Table of Contents Author Guidelines Submit a Manuscript
Case Reports in Pediatrics
Volume 2013 (2013), Article ID 307205, 4 pages
http://dx.doi.org/10.1155/2013/307205
Case Report

A Sacral Mass in a Newborn: A Variant of Type II Diastematomyelia with Triple Splitting of the Cord

1NICU, Hamad Medical Center, P.O. Box 3050, Doha, Qatar
2Radiology Department, Hamad Medical Center, P.O. Box 3050, Doha, Qatar
3Pediatrics Department, Hamad Medical Center, P.O. Box 3050, Doha, Qatar

Received 17 March 2013; Accepted 7 April 2013

Academic Editors: I. J. Griffin, J. Kobr, and C. Modesto

Copyright © 2013 Emad Sadek Shatla et al. This is an open access article distributed under the Creative Commons Attribution License, which permits unrestricted use, distribution, and reproduction in any medium, provided the original work is properly cited.

Abstract

Ultrasonographic (US) evaluation of spinal anomalies is limited. MRI is increasingly being used in the diagnosis of spinal anomalies. MRI has been able to show clearly the detailed anatomy of this rare case of type II diastematomyelia with triple splitting of the cord.

1. Introduction

Diastematomyelia, also known as split cord malformation (SCM), is a congenital spinal anomaly in which there is longitudinal splitting of the spinal cord. Females are affected much more commonly than males [1]. This condition occurs in the presence of an osseous (bone), cartilaginous, or fibrous septum in the central portion of the spinal canal which then produces a complete or incomplete sagittal division of the spinal cord into two hemi cords. When the split does not reunite distal to the spur, the condition is referred to as a diplomyelia or true duplication of the spinal cord.

MRI is a safe and important tool for confirming the presence of spinal cord abnormalities, when a suspected spinal deformity is detected on US. MRI clearly demonstrated the lesion in this rare case after suspecting spinal abnormality (diastematomyelia) by US [210].

2. Case Report

37-week we have term female delivered by LSCS. APGAR score was 9 and 10 at 1 and 5 min, weight was 1890 grams, length was 43 cm, and head circumference was 31 cm. At birth baby needed no active resuscitation. Ten mins after delivery she developed an episode of apnea which required bagging for 2 min. Baby was shifted to NICU, connected to nasal CPAP for few hours, and then settled. On examination she had a soft midline sacral swelling in the sacral area (Figures 6(a) and 6(b)) with rocker bottom feet (Figure 6(b)), low set ear, and a small PFO with left to right shift diagnosed by echocardiography. Chest X-ray showed abnormal ribs. ultrasonography of the brain and abdomen was normal. Ultrasound spine showed double-spinal cord (diastematomyelia). MRI was done on day 4 of the neonatal period and showed the rare deformity of triple splitting of the cord.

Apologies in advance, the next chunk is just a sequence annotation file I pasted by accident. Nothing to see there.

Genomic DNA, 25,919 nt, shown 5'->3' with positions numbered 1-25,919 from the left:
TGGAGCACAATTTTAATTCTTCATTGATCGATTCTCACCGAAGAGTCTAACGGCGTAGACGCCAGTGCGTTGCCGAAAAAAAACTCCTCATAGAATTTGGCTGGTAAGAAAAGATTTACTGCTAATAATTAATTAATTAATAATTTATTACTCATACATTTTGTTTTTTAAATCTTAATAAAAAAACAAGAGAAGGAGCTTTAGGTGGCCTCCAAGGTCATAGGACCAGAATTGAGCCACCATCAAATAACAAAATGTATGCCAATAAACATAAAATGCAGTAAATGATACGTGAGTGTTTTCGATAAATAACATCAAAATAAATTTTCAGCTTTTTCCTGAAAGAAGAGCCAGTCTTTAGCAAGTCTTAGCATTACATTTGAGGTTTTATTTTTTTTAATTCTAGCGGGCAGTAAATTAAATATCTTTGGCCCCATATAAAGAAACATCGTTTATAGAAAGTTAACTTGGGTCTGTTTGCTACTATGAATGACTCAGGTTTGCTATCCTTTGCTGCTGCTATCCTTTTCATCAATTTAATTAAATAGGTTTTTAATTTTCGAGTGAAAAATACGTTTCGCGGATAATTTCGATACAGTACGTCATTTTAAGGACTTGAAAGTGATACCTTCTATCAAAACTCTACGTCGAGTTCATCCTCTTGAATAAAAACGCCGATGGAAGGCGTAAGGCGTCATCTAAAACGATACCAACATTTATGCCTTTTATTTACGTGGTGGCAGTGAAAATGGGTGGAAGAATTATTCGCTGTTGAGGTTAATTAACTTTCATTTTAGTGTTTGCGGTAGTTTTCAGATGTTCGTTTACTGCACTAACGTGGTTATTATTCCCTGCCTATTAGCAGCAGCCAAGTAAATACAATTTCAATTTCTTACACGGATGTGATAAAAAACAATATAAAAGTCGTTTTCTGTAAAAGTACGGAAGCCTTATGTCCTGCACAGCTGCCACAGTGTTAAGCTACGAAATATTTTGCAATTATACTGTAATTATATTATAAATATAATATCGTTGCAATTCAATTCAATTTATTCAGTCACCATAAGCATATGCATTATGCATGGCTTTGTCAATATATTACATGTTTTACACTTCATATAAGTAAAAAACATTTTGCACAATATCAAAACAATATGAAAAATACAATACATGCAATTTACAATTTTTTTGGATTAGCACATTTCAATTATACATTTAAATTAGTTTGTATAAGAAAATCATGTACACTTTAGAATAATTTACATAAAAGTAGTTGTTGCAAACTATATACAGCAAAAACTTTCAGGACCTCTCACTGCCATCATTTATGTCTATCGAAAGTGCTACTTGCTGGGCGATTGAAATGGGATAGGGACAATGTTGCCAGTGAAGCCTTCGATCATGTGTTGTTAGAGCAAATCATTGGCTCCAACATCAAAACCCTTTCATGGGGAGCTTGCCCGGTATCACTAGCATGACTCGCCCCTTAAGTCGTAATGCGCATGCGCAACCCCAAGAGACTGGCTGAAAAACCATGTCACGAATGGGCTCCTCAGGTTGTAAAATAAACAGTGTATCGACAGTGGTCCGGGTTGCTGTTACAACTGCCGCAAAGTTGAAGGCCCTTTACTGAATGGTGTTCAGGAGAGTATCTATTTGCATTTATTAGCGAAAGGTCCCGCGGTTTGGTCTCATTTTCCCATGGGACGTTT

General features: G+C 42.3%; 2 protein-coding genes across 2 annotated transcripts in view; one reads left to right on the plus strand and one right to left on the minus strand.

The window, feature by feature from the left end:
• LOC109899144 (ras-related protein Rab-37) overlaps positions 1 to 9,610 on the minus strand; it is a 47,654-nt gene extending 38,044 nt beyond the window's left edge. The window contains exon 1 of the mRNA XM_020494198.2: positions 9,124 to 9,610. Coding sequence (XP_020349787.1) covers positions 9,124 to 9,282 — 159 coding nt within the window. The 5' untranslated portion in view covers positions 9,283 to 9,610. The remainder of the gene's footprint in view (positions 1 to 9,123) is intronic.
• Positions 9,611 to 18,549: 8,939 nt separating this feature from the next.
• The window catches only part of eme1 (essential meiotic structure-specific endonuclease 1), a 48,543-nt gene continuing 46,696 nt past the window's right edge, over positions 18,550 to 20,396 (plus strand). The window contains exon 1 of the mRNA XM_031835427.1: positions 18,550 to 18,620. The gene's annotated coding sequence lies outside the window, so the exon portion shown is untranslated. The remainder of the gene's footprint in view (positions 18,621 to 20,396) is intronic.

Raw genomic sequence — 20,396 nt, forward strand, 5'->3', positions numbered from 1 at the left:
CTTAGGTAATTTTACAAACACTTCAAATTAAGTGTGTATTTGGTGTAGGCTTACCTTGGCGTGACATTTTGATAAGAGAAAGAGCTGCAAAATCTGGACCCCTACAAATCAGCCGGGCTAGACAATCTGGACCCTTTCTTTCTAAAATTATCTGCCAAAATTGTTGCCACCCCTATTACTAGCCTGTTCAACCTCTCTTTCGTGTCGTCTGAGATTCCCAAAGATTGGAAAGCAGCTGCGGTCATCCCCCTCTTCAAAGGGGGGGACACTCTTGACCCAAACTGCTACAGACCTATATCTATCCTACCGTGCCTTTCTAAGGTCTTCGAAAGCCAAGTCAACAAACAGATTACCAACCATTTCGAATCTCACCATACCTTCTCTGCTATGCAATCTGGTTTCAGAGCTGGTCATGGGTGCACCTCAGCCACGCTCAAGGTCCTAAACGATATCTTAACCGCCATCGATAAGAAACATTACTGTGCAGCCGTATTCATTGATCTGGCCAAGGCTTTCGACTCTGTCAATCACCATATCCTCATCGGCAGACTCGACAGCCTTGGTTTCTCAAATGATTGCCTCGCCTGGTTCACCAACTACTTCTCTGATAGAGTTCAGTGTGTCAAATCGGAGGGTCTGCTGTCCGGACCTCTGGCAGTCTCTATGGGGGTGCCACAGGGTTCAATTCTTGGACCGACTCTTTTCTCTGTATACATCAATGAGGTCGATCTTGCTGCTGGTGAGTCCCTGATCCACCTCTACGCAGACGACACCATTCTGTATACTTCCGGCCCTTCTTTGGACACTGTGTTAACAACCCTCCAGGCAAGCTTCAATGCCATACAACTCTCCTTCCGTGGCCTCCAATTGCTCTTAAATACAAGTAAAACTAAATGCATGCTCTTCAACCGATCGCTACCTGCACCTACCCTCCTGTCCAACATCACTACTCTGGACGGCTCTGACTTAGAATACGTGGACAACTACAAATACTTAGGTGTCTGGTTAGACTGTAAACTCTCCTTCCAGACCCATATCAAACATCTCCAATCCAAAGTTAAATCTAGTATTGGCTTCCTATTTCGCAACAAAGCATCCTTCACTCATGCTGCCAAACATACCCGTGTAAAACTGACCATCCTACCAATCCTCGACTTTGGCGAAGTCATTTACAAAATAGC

Plain skeletal survey (baby gram), US brain, abdomen, spine, and hips, and MRI brain and spines were done for the newborn and demonstrated the followings: (1) partial asymmetrical sacral agenesis with slightly deformed left sacroiliac articulation and partial hypoplasia of the left iliac bone corresponding to the hypoplastic articulating sacral segments. Only the 1st sacral segment is well developed, while the 2nd, 3rd, and 4th segments were poorly developed specially the left aspect, and the 5th segment was absent, this was associated with partially opened posterior sacral canal (Figures 1 and 2). (2) A sizable meningocele was attached to the distal sacral canal with relatively thick fibrous band passing through the meningocele to skin at right side of midline, and cranially it was attached to the right filum terminale (Figure 2). (3) There were tethering and splitting of the cord (diastematomyelia) extending from the lower dorsal level to the conus medullaris opposite LV4, and the splitting involved the filum terminale. There was no bony or cartilaginous septum identified (Figure 3). There were another 2nd splitting of the left-sided cord near its distal end to form a triplet cord appearance for short segment; then it is rejoined again just above the left filum terminale (Figure 4). In addition evident dural ectasia was noted with very capacious lumbar canal extending downwards from the lower dorsal to sacral segments (Figure 2). There was segmentation abnormalities in the form of deformed orientation and development of some ribs (few were splitted and others have absent posterior segments) but still 12 ribs were identified (Figure 1). US examination was successful to depict the presence of the splitted cord and meningocele (Figure 5).

fig1
Figure 1: Babygram (a) and magnified chest area (b) and pelvic area (c); there is abnormal orientation of the ribs with splitting of right 5th and 6th ribs and absent posterior part of right 7th rib with marked splaying and spacing between 6th, 7th, and 8th ribs. Partial agenesis of the sacrum (lower segments) more involving the left side of the sacrum with associated deformity of adjacent left iliac bone and SI articulation, widening of interpedicular distance of lower dorsal and lumbar spines; no other skeletal abnormality identified.